Today is the 60th anniversary of the founding of the State of Israel, and I'd like to mark it not (only) by eating falafel but with something less tangible but ultimately more nourishing: considering stories. Sixty years is only half way to 120 - the mythical age Jews wish upon one another - but this "half life" contains within it so many dreams and visions, loves and losses, hopes and fears, connections and fractures, struggles that remain unresolved.
Today is the tenth anniversary of the death of Bella Abzug, activist extraordinaire. With her big hats and even bigger charismatic personality, her sharp mind and even sharper tongue, Bella took on the world and changed it. As a young girl, she spoke on street corners for Hashomer Hatzair, the socialist Zionist youth movement. As a young lawyer in the 1950s, she took on civil rights causes in the atmosphere of McCarthyism. As a mother and activist, she fought for a nuclear-free world with Women Strike for Peace.
As those of you who read my posts know, I like nothing more than to talk about activists who have changed our world. And my interest in this aspect of our history, of course, is due to my own desire to effect change and to inspire others to do so as well.
I first "met" Barbara Seamen through my dissertation research. Reading her books about women’s health and her personal archives, I encountered a woman who was prescient, outspoken, and brave. At a time when most feminists celebrated the wonders of the Pill, which freed sex from reproduction, Seaman investigated its costs to women’s health, publishing her first book, The Doctors’ Case Against the Pill, in 1969.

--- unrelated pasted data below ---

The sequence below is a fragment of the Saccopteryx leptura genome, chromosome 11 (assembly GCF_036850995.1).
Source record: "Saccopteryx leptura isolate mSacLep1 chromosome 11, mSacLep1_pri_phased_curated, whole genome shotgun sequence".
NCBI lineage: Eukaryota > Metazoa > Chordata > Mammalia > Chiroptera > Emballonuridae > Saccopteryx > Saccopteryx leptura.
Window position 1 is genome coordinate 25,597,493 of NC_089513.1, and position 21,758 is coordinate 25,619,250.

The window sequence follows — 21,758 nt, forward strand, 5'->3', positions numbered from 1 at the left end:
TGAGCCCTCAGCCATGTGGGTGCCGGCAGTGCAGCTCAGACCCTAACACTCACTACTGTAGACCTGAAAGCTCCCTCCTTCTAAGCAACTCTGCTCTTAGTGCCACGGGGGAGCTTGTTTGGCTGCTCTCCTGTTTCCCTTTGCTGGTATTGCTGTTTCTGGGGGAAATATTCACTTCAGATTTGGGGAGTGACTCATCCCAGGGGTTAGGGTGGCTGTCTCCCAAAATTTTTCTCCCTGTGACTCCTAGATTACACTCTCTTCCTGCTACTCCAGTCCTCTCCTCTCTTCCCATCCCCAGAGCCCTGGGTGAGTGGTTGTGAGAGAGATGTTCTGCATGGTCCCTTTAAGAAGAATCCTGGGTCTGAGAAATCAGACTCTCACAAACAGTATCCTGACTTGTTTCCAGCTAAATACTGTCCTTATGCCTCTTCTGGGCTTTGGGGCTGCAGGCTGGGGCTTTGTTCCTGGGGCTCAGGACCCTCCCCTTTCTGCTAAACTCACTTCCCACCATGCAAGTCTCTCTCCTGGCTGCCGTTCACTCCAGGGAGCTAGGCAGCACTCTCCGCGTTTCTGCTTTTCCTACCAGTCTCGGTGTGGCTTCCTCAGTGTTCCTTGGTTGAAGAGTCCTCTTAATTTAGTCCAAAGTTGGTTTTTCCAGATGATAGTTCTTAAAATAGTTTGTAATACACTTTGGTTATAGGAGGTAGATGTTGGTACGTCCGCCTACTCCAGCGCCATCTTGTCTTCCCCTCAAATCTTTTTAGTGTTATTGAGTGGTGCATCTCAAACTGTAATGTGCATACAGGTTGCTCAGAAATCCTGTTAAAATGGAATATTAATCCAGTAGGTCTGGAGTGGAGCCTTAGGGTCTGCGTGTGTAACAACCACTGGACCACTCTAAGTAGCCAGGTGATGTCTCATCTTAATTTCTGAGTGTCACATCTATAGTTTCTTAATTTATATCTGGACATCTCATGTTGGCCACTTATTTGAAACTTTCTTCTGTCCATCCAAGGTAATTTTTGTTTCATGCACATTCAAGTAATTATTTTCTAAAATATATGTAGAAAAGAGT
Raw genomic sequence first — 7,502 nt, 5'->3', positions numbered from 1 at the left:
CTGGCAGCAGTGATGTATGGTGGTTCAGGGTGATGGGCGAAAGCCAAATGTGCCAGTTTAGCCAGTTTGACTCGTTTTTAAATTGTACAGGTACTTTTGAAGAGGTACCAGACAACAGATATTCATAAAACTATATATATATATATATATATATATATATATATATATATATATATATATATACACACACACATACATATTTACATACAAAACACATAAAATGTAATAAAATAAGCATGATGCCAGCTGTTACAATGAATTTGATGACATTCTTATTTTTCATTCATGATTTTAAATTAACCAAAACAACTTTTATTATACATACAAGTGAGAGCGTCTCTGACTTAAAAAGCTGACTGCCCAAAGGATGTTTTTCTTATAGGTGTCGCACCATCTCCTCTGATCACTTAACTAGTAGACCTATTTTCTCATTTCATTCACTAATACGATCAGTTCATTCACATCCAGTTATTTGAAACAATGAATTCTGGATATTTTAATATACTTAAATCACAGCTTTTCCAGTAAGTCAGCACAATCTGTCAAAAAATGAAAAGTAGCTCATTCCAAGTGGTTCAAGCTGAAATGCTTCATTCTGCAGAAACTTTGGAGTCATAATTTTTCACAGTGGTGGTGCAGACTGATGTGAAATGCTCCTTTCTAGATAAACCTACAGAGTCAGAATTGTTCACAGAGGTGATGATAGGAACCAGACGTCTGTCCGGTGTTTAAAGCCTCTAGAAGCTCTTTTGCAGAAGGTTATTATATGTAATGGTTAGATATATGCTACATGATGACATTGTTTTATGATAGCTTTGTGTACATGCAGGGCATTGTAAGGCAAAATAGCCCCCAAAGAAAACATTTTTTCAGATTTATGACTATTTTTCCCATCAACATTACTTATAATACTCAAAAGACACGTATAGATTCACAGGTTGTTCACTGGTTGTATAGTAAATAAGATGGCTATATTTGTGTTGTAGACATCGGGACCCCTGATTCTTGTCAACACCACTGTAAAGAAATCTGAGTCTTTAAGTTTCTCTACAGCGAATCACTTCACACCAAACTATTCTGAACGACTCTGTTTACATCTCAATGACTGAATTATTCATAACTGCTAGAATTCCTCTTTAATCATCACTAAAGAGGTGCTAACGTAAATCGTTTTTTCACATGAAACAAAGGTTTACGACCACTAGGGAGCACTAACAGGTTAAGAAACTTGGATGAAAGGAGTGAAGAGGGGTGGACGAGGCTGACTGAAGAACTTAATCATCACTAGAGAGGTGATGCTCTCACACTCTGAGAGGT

Happy Adar, everyone. Get your costumes ready, give the groggers a preparatory whirl, and pre-heat your hamantashen-baking ovens, because Purim is coming! (Well, actually, not until next month, since this is a Jewish leap year, with two months of Adar).
Lately I’ve had bras on the brain. Having recently weaned my twins (and here I’m referring to actual babies, not euphemistically to my breasts themselves), I’m gearing up for one of the milestone moments in a mother’s life: buying new, regular, non-nursing bras. So I’ve been thinking about what bras mean in the life of a Jewish woman.
There has been a recent flurry of attention to the issue of boys’ (and men’s) flagging participation in Jewish life, particularly in the synagogue -- some going so far as to call this a crisis.
Today I'm celebrating the 35th birthday of one of my favorite childhood albums, "Free to Be You and Me." I've always loved this collection of songs and stories that envision a non-sexist world. As a young adult, I was proud to learn that Jewish feminist Letty Cottin Pogrebin was the editorial consultant for the album, book, and tv special (and the author of "Stories for Free Children" which I also loved). Lately I've had the happy opportunity to appreciate "Free to Be You and Me" a second time around, now as a mom. It's fun to hear the voices of Marlo Thomas, Diana Ross, Harry Belafonte, Alan Alda, and Mel Brooks - it's like visiting with old friends.
Yesterday I finally got to see Making Trouble, the film produced by the Jewish Women's Archive, on the big screen. After sold-out shows at film festivals around the country (plus Jerusalem!), Making Trouble made its Boston premiere as part of the Boston Jewish Film Festival. Though I've seen the film several times, and in various versions, it was exciting to see it in a theater, with a big audience.
How to cite this page
Jewish Women's Archive. " Judith Rosenbaum ." (Viewed on September 19, 2014) <http://jwa.org/blog/author/judith-rosenbaum>.